Rostechnadzor, Russia’s mine inspection agency, told Mineweb it had uncovered violations at Ulyanovsk during an inspection the year before the fatal blast. Further violations, and non-compliance with previous recommendations, were reportedly found during an inspection by Rostechnadzor, one week before the blast. Requests for details of the two reports were refused by Rostechnadzor. “A preliminary investigation into the accident at the Ulyanovsk mine in the Kemerovo region revealed blatant violations of the rules on the safe use of equipment,” Rostechnadzor officially announced. Violations included flaws in the mine’s ventilation system, and evidence that the personnel in charge of the system had violated safety rules.
The reason why mine personnel suppress the methane sensors, and local inspectors either overlook the practice, or have their reports overrulled higher up the chain of command, is a highly sensitive issue.
Yesterday, the Zasyadko mine’s union boss, Zayets, was asked if the miners had been under pressure to raise output, and reduce saefty measures. He told Mineweb: “We didn’t notice such pressure.” Zayets was also asked to say what mine safety and gas detection systems have been in use at Zasyadko; when was the last state inspection; and what recommendations did the inspection report make? Zayats told Mineweb he was unable to answer any of these questions. “I am the union leader, not a specialist in technology.”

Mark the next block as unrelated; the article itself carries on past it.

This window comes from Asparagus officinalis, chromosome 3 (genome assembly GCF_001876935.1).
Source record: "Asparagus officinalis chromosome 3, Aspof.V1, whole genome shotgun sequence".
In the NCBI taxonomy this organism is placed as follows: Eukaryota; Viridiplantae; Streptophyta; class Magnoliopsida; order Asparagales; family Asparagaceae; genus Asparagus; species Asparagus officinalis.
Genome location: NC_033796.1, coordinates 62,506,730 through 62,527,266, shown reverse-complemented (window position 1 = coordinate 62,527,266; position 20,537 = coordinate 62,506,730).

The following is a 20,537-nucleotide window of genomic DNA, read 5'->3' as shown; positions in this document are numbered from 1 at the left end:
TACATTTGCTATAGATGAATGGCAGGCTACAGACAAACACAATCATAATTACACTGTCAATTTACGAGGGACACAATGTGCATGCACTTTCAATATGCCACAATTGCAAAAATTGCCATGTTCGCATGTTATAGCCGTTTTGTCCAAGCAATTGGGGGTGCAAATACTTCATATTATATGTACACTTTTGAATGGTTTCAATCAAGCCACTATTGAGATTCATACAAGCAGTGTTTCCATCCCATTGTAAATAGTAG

Accidents are regularly reported in Ukraine’s coal mines. Official statistics put the death toll in mining accidents in Ukraine this year at 80, although independent miner unions say the figure is higher. Last year, 170 miners died.
The Ukrainian news media have reported that the Zasyadko mine is controlled by Yefim Zvagilsky, who has effective ownership. He is well-known as an entrepreneur in the Ukraine, a parliamentary deputy, and for five days in September 1993, Zvagilsky was prime minister. Zayets told Mineweb that Zvagilsky is the chairman of the mine company’s board of directors.
A videotape, prepared and posted on the internet by Zasyadko miners, claims that there had been dangerous concentrations of methane gas in the mine at the 8% level, and that gas detection and equipment shutoff systems had been disabled, in order to faciliate what the miners call an extreme mining production plan impossible to fulfill. The technological sophistication of the mine’s equipment, which has been reported in the press, was suppressed, according to the miners. Sunday’s blast was the fourth major accident at Zasyadko in the past six years. At least 225 miners have died there since 1999.
The videotape is available to be viewed here .
Zayets told Mineweb he could add nothing because he was busy with funerals. At one of the ceremonies, news wires report Zvyagilsky as weeping and saying: “Parents, wives, children. I share in your indescribable suffering. Our mine will help you. No request for help will go unanswered.” Mineweb called Zvagilsky’s office and asked him to respond to several questions regarding legal ownership of the mine, and the claims by the miners. His secretary said Zvagilsky was not available to answer questions today.